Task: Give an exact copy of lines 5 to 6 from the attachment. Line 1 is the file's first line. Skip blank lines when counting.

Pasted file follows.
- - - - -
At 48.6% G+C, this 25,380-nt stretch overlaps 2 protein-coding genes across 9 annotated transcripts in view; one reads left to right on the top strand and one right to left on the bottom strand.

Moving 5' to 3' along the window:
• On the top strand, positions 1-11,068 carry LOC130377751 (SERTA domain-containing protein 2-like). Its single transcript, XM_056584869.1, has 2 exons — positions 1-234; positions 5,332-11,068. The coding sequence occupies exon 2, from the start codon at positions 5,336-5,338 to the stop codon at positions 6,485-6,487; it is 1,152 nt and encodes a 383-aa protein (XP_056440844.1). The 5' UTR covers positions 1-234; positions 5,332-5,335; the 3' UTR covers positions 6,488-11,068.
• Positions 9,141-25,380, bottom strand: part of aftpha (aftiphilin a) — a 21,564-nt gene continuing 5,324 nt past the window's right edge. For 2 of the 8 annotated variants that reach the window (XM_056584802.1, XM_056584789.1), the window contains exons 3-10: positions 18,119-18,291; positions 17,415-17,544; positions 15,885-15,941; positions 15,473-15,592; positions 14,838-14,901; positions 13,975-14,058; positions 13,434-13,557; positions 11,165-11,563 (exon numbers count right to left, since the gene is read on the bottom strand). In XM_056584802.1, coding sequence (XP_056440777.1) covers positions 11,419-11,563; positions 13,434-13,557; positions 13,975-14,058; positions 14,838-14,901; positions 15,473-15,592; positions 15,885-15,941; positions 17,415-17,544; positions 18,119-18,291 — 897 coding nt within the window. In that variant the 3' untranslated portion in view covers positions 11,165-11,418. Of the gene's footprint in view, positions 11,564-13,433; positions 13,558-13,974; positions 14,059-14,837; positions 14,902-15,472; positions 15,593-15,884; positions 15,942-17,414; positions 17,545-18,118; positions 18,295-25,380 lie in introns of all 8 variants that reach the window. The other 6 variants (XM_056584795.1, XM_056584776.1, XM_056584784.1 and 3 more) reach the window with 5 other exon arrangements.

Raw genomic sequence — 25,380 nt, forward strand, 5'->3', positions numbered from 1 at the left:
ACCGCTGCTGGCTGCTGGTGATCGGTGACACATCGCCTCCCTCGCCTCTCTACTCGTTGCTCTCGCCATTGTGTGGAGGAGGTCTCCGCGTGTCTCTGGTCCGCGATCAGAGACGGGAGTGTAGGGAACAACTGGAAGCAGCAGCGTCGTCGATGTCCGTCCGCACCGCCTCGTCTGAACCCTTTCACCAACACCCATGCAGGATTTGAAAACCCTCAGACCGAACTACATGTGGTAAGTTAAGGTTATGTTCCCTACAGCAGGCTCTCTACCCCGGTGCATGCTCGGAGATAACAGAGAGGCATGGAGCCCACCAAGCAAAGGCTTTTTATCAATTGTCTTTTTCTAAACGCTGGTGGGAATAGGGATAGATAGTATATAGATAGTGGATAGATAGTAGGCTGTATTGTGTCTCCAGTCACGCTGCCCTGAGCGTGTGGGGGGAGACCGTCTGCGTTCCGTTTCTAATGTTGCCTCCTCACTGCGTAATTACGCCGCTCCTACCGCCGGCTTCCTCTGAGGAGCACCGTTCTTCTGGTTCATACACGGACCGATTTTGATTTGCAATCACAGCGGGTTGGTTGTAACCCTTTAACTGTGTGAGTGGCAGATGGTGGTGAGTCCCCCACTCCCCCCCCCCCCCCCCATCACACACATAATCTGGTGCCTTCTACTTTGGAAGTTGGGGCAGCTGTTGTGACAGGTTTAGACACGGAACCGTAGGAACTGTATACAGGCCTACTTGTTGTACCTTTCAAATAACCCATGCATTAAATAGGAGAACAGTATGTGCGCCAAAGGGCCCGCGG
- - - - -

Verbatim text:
Raw genomic sequence — 25,380 nt, forward strand, 5'->3', positions numbered from 1 at the left:
ACCGCTGCTGGCTGCTGGTGATCGGTGACACATCGCCTCCCTCGCCTCTCTACTCGTTGCTCTCGCCATTGTGTGGAGGAGGTCTCCGCGTGTCTCTGGTCCGCGATCAGAGACGGGAGTGTAGGGAACAACTGGAAGCAGCAGCGTCGTCGATGTCCGTCCGCACCGCCTCGTCTGAACCCTTTCACCAACACCCATGCAGGATTTGAAAACCCTCAGACCGAACTACATGTGGTAAGTTAAGGTTATGTTCCCTACAGCAGGCTCTCTACCCCGGTGCATGCTCGGAGATAACAGAGAGGCATGGAGCCCACCAAGCAAAGGCTTTTTATCAATTGTCTTTTTCTAAACGCTGGTGGGAATAGGGATAGATAGTATATAGATAGTGGATAGATAGTAGGCTGTATTGTGTCTCCAGTCACGCTGCCCTGAGCGTGTGGGGGGAGACCGTCTGCGTTCCGTTTCTAATGTTGCCTCCTCACTGCGTAATTACGCCGCTCCTACCGCCGGCTTCCTCTGAGGAGCACCGTTCTTCTGGTTCATACACGGACCGATTTTGATTTGCAATCACAGCGGGTTGGTTGTAACCCTTTAACTGTGTGAGTGGCAGATGGTGGTGAGTCCCCCACTCCCCCCCCCCCCCCCCATCACACACATAATCTGGTGCCTTCTACTTTGGAAGTTGGGGCAGCTGTTGTGACAGGTTTAGACACGGAACCGTAGGAACTGTATACAGGCCTACTTGTTGTACCTTTCAAATAACCCATGCATTAAATAGGAGAACAGTATGTGCGCCAAAGGGCCCGCGG